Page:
What’s the difference between digital transition and digital transformation?

Justin Daab Customer Experience Design

Caught between a platform and a paradigm

Often swapped out for one another, digital transition and digital transformation actually differ greatly in focus and, usually, in scope. Digital transition focuses on the basic (though still potentially massive) shift from analog, or physical, information to that which is stored, recalled or manipulated, using a digital platform. There may or may not be advantages like improved speed, accuracy, reliability, privacy, etc., but generally, we’re talking about facilitating exiting behaviors and transactions with new digital tools. Digital transformation involves a change in how the enterprise or institution structures relationships or conducts transactions enabled by technology. Let’s take a look at a few examples of related transitions and transformations to get a better feel for the nuance.

Email vs. marketing automation

When email became pervasive in most businesses, it was a perfect example of a digital transition. Correspondence had shifted from something that moved via paper and stamps and was stored in folders and file cabinets to something that moved via the internet and, ultimately, was stored in local or cloud-based servers or on hard drives.

When marketing automation systems like Marketo, Pardot and Mailchimp, et al. were introduced, they represented a digital transformation. More than simply moving the original behavior (correspondence) onto a new digital platform, these systems enabled fundamentally different, previously unavailable interaction models, e.g., automated and behavior-driven campaigns, mass customization, etc.

Electronic medical records (EMR) vs. telemedicine

I am old enough to remember the introduction of tablet computing, e.g., the GRiDPad, the Apple Newton, etc., and their niche application within the medical industry. These represented one of the first digital transitions of medical records to the EMR space. The use case was narrow, replacing patient flip charts in hospitals, mainly. This puts the adoption of those devices squarely into the digital transition category.

Let’s contrast that with recent telemedicine initiatives. A specific example would be stroke telemedicine. Effective stroke treatment depends highly on reducing the time between a stroke event and the administration of proper treatments. The problem is that most small or rural locations do not have the resources to keep a qualified neurologist on staff or on call. But, utilizing a series of networked toolsÑfrom video conferencing to real-time, remote radiological consultations—time-critical treatments can be provided at the smaller facility in time to reduce stroke-related disabilities prior to the patient being moved to a more-equipped facility. It’s a new, transformed approach, enabled by digital technologies.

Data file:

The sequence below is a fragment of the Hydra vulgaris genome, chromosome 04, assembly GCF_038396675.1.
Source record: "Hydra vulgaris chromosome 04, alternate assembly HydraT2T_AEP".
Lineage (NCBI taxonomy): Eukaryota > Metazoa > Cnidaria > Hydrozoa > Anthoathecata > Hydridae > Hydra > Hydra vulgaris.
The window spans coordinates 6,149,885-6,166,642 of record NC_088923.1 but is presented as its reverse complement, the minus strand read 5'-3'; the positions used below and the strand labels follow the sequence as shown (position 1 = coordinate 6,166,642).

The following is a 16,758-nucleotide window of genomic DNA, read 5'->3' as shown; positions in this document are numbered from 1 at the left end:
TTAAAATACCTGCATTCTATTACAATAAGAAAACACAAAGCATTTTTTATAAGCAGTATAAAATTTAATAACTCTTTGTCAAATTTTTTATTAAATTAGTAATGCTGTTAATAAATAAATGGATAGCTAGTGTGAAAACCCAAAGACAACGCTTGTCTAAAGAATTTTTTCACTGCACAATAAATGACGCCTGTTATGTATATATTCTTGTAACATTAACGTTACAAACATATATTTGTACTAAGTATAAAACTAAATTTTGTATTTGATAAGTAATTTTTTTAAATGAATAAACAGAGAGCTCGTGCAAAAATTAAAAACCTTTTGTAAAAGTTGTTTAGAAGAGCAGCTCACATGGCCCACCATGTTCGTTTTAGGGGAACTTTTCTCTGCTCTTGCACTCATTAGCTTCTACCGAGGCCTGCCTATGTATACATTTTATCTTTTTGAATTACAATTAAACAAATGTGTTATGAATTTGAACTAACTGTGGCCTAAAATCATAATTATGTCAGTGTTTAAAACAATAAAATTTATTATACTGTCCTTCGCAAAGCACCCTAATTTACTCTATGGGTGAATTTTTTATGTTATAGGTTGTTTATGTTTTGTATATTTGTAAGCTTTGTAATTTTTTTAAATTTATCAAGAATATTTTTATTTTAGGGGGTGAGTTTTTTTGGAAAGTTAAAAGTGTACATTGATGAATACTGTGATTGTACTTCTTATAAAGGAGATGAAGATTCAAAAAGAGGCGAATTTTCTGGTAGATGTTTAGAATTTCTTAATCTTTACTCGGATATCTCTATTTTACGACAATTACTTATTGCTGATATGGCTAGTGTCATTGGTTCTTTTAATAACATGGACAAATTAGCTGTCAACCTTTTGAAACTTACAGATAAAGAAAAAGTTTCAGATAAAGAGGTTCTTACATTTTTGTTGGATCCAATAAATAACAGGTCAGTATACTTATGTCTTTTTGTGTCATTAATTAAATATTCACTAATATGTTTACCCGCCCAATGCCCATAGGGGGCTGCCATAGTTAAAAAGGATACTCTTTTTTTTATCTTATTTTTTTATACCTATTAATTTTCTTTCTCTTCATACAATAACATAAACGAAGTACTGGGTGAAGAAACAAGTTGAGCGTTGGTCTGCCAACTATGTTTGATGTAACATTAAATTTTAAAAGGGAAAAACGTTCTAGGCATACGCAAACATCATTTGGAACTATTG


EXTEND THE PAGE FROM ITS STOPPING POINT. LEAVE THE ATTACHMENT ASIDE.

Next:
Electronic banking vs. bitcoin

At this point, if I am correctly channeling the proper step-and-repeat cadence of Malcolm Gladwell, you are likely able to review the previous two examples and see quite clearly, from the subhead alone, where I am going with this one. But that won’t stop me from writing it myself.

While it might be fair, ways, to characterize the financial industry’s early shifts to online banking as a digital transformation, perhaps, due only to my personal biases, I am inclined to file it under digital transition. It had no real effect on the business model, how fees were assessed, etc. What was arcane or cumbersome in meatspace banking remained so in cyberspace banking. How money was tracked, transferred or otherwise accounted for remained basically unchanged.

Contrast that with bitcoin (or your cryptocurrency of choice). Blockchain technology decentralized the ledger, anonymized the transaction and made banking decidedly not institutional. Definitely a digital transformation (not to mention, potentially, a major long-term disruption).

In the end, it boils down to media vs. methodology

It’s a pretty simple heuristic but, in this case, an effective one. If the change is a conversion from one format of storage (in most cases analog to digital) to another, it’s surely transition you’re talking about. If the project involves changing the methodology of how a company or customer gets from point a to point b, it is a transformation. Okay, one last analogy: Electric cars—transition . Self-driving cars, transformation.

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